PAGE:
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Tuesday, April 14, 2009

Comparative effectiveness research-more warnings

Those, including several medical bloggers, who seem to have placed more than a little faith in the notion of a government funded and run comparative effectiveness research program (CER) should read the following sobering posting from Health Care Renewal.

The commentary in part expresses concerns about the following recent comments from Governor Sebelius from her congressional hearing for head of HHS.

“The goal,” Sebelius said, “is to provide every American with a safe, secure electronic health record by 2014." The nominee also endorsed efforts to use data gleaned from electronic medical records to conduct “comparative effectiveness research" (the authors bolding)(CER) to provide information on the relative strengths and weaknesses of alternative medical interventions to health providers and consumers.”

The author of the Health Care renewal entry is properly alarmed that use of the often garbage type data from EMR have a high likelihood of generating detailed printouts of elaborately presented ( replete with very low p values) results that could be misleading at best and more likely harmful. To expect such " highly uncontrolled" data bases to meaningfully determine if treatment X is better than treatment Y raises unrealistic expectations to a new level.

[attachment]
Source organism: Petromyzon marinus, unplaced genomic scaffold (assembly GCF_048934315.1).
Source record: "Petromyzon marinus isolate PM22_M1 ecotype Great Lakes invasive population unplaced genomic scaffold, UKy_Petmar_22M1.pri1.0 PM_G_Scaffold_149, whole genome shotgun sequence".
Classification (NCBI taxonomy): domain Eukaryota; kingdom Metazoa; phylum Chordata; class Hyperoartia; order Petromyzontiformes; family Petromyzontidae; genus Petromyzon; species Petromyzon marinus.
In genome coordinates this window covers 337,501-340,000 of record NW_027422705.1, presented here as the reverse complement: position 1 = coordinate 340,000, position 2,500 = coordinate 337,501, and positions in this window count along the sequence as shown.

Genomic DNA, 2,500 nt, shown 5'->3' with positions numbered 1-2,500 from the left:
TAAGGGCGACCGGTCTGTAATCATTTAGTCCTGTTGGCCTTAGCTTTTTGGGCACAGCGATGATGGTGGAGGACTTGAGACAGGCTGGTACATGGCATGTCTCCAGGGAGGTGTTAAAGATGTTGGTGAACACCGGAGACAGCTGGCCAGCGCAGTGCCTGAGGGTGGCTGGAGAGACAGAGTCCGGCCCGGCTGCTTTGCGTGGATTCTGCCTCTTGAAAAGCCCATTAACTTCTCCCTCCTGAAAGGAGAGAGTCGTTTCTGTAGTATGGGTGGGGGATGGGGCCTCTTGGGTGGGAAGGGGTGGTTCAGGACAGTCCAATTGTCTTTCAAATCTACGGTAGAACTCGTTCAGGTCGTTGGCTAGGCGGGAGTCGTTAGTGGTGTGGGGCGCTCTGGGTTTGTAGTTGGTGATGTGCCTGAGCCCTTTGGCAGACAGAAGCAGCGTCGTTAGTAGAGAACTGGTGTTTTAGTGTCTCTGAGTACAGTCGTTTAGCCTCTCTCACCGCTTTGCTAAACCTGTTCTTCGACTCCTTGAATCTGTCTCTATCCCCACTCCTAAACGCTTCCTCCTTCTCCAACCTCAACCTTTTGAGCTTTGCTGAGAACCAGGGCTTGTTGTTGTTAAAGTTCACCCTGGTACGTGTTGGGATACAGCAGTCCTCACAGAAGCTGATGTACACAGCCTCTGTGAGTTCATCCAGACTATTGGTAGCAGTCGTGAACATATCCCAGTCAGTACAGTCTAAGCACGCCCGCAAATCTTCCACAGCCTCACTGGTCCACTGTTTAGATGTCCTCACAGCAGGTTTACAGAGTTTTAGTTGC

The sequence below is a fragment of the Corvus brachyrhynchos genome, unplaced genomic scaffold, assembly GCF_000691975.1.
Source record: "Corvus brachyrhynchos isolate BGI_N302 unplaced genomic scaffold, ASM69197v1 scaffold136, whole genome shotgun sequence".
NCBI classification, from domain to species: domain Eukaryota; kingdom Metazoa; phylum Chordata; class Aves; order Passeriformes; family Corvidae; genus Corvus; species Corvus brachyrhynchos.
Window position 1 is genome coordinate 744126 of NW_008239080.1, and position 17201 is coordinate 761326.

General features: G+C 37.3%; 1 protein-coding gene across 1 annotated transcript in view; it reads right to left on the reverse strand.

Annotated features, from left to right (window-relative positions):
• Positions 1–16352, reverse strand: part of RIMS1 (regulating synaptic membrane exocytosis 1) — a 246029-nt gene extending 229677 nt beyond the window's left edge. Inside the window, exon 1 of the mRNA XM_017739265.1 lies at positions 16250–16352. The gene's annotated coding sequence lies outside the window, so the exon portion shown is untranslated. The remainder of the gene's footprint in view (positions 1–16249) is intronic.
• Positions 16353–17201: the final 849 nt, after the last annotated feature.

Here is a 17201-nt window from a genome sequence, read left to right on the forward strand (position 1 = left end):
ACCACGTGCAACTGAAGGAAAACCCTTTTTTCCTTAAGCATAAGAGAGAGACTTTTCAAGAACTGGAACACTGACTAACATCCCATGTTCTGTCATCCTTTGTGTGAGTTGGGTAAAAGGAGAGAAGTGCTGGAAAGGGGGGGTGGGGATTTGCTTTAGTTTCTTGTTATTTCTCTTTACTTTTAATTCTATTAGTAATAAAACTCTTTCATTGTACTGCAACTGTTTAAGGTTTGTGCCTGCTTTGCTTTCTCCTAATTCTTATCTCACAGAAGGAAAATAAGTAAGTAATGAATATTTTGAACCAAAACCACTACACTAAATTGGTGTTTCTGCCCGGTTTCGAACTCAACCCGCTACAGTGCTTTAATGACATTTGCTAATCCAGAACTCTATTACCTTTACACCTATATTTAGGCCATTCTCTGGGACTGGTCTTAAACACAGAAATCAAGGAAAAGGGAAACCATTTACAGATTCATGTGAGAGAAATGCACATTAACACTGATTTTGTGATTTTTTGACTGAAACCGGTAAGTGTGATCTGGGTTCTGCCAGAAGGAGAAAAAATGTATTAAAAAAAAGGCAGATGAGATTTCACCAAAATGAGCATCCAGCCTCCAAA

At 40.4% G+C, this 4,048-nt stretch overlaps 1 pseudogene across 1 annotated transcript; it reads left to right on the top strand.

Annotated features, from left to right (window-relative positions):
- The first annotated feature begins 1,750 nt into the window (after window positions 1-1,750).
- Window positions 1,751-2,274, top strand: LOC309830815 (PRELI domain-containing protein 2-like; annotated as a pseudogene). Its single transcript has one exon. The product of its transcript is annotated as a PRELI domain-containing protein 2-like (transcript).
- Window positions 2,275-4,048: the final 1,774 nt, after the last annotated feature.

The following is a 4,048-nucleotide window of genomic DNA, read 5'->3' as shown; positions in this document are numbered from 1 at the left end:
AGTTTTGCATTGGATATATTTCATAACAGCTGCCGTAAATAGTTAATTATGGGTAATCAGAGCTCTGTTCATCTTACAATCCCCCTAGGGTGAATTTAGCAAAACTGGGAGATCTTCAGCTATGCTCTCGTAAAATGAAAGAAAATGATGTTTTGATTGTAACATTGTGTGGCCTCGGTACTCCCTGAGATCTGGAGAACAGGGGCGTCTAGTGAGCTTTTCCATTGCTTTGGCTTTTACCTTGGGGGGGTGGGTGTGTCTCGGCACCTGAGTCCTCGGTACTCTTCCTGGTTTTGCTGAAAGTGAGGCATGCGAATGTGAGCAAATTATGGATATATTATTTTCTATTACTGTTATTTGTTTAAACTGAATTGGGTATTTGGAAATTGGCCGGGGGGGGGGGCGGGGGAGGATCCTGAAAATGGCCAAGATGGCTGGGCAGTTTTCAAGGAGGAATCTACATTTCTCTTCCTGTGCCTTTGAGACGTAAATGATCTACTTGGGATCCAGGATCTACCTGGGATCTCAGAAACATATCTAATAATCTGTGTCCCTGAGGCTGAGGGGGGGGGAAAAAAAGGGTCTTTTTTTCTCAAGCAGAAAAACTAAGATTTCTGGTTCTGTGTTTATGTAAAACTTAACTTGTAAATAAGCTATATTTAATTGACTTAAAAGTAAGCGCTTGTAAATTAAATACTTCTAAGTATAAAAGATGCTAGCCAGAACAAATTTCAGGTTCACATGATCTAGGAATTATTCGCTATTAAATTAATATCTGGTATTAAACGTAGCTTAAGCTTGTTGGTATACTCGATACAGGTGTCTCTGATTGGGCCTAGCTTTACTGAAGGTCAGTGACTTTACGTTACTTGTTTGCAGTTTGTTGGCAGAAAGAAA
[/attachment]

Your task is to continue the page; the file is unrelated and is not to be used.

It seems to me that some pro government CER advocates make two mistakes in their advocacy of the government funded CER.

First, they maintain that we have no or at best very little comparative effectiveness data at all now so the government must provide it. Dr RW in this posting proves that is not the case. A recent example of non-government funded CER is the SYNTAX trial.

Secondly, they conflate the desire to have really good data on what works with the assumption that such will be the product from a government funded CER. Yes,it would be very nice if there were someway to have realms of great CER without bias and without spin but should we really trust a government agency who would somehow be populated by selfless, brilliant, dedicated public servants who would bring no biases to the table and who somehow will be immune to the outside influences that seemed to have plagued every governmental agency ever created and that the output from analysis would not be put to the purpose of limiting government payment for such treatment that they found inferior.
Limiting payment for medical services deemed inferior by data dredging exercises is not what we need to improve medical quality but may well be what government sponsored CER will bring.

1 comment:

refluxman said...

thank you....nice topic for long discussion and interesting